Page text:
From Gates of Heaven's pet cemetarians to Fast, Cheap & Out of Control's naked-mole-rat enthusiast to Mr. Death's ethical executioner/Holocaust denier, filmmaker Errol Morris has made a brilliant career of getting up close and personal with obsessive personalities. In his new documentary, Tabloid, Morris finds perhaps his most entrancing subject yet: Joyce McKinney, a former beauty queen whose post-pageant life has led her, inexorably and repeatedly, into tabloid scandal. These scandals span continents and decades, and they involve such crazy twists that I'm tempted to avoid all spoilers and just order interested parties to the cinema. But the notion of spoilers doesn't really apply to plot points that played out in the international media, so here's a short, relatively surprise-preserving synopsis: As a young woman, McKinney fell head over heels in love with a young man, a Mormon missionary-in-training who was soon sent overseas. In McKinney's mind, her fiancé had been kidnapped by a cult, and she promptly set about rescuing him—hiring a team of helpers for an international rescue effort that saw McKinney and company track her "kidnapped" lover to the UK, which resulted in criminal charges and vast tabloid interest in the "Mormon sex-in-chains case."
This is just the tip of the Tabloid iceberg, which cracks and fractures into an array of contradictory narratives. At the center of all of them is Joyce McKinney, now a middle-aged Southern belle who recounts the story of her one true love (and the "tabloid nightmare" of her life) like a real-life Blanche Devereaux. McKinney's flair for self-dramatization is a gold mine for Morris, who captures every loquacious coo and trill at point-blank range. (Invaluable offscreen costar: the Interrotron, Morris's patented two-camera system rigged with two-way mirrors that allows subjects to see and make eye contact with Morris while "talking to the camera"; viewers will feel like McKinney is flirting directly with them.) McKinney's honey-dripping gifts also provide the movie with an incriminating stickiness, as viewers find themselves somehow rooting for a woman who may be the very model of a modern major sociopath. Whatever the truth of her words and deeds, McKinney gives the performance of a lifetime; if documentary subjects were eligible for Oscars, she'd be up for best actress (and Arthur Agee's mother would've won best supporting actress for Hoop Dreams).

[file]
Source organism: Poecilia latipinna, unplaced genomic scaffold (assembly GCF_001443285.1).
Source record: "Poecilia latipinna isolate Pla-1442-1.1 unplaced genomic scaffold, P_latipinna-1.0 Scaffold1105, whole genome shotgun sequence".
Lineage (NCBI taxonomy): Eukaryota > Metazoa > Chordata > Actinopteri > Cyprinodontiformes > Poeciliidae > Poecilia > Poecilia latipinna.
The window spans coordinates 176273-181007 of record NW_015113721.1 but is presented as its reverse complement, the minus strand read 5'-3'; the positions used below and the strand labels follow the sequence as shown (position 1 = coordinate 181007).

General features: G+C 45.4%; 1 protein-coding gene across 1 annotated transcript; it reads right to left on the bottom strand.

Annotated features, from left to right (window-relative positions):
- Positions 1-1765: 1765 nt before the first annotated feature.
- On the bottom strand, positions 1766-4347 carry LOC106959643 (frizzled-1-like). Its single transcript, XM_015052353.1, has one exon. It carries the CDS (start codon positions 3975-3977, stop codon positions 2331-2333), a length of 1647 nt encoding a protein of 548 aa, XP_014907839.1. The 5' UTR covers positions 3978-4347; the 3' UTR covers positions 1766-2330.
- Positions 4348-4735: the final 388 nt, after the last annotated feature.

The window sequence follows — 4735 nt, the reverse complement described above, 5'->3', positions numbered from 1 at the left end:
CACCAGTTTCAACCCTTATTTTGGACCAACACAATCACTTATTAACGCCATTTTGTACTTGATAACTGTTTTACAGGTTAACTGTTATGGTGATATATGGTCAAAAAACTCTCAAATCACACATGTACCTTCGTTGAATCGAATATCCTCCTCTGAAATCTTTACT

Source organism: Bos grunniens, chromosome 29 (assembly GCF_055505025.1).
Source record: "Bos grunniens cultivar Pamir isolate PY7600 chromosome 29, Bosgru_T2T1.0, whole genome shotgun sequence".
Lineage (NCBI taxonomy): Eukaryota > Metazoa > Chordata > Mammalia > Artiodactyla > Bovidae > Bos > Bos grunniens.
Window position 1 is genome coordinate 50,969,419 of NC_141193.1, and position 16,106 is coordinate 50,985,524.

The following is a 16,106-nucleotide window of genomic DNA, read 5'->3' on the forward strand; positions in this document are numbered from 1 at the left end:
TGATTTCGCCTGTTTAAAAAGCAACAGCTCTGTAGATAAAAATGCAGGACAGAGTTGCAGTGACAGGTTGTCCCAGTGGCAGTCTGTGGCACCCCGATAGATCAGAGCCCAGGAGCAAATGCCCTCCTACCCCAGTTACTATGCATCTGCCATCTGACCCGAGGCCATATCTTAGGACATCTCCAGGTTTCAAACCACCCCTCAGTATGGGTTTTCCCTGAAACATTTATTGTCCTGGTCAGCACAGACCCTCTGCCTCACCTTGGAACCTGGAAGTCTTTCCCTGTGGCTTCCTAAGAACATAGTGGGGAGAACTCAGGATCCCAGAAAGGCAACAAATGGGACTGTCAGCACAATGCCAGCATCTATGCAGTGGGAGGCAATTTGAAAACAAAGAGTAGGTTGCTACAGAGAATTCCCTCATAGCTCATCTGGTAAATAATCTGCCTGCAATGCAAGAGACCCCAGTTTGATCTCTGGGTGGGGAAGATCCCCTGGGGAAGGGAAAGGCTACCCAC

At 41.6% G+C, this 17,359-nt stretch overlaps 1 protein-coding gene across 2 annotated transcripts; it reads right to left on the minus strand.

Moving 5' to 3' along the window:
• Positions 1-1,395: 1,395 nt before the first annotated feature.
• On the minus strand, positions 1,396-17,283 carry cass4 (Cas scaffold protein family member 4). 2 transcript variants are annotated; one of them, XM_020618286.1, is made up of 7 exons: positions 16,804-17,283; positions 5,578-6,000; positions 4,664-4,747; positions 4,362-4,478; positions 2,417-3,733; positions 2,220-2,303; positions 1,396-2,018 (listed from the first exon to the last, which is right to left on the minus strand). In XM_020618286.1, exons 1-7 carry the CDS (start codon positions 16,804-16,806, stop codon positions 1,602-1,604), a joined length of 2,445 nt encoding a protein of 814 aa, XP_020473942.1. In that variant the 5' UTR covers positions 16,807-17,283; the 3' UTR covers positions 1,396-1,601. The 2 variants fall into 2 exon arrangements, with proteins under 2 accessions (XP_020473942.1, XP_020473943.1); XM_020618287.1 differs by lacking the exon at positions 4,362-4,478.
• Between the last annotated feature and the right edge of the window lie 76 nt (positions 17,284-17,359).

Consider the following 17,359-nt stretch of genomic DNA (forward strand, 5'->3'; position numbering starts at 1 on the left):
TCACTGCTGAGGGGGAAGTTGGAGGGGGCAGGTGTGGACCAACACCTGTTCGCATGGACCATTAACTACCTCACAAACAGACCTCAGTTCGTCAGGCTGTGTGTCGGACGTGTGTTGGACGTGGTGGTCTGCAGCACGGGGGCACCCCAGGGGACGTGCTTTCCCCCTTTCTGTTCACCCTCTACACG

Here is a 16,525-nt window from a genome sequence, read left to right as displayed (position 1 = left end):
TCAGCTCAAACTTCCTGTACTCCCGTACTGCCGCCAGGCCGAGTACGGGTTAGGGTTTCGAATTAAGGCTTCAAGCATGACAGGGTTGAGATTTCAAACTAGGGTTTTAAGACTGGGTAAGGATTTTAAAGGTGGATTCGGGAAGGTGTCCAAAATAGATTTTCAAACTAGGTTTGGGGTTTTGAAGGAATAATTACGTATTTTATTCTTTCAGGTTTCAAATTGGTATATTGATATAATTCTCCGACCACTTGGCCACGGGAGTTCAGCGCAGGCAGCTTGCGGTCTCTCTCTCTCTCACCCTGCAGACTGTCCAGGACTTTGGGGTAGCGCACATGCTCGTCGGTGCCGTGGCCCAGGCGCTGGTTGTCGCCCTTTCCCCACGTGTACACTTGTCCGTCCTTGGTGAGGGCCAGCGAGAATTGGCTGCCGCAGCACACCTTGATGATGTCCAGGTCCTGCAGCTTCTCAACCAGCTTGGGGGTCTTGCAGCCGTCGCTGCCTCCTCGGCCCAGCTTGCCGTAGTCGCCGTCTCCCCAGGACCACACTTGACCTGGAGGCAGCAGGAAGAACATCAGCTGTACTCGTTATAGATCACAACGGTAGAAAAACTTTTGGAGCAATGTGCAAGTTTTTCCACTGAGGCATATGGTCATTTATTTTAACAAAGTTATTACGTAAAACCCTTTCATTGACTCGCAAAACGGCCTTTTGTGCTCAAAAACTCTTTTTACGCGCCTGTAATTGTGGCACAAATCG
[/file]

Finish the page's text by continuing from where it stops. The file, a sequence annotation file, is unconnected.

Ultimately, Morris's unfettered access to the Joyce McKinney Experience comes with a cost, as viewers are left not just with intriguing mysteries (was it love or rape? Was Joyce a part-time dominatrix? Is she nuts or not?) but also with irritatingly unanswered questions. Where, for instance, did the funds for McKinney's vast international adventures come from? You get the sense that McKinney waved away all vulgar talk of money and Morris was in no position to push her. Still, even the slipperiness of Tabloid's stories is made part of the story, as Morris outfits his film with tabloid trappings, from superimposed shock headlines to tantalizingly unreliable witnesses. It's a trashy thrill ride that doesn't require you to boot down your brain.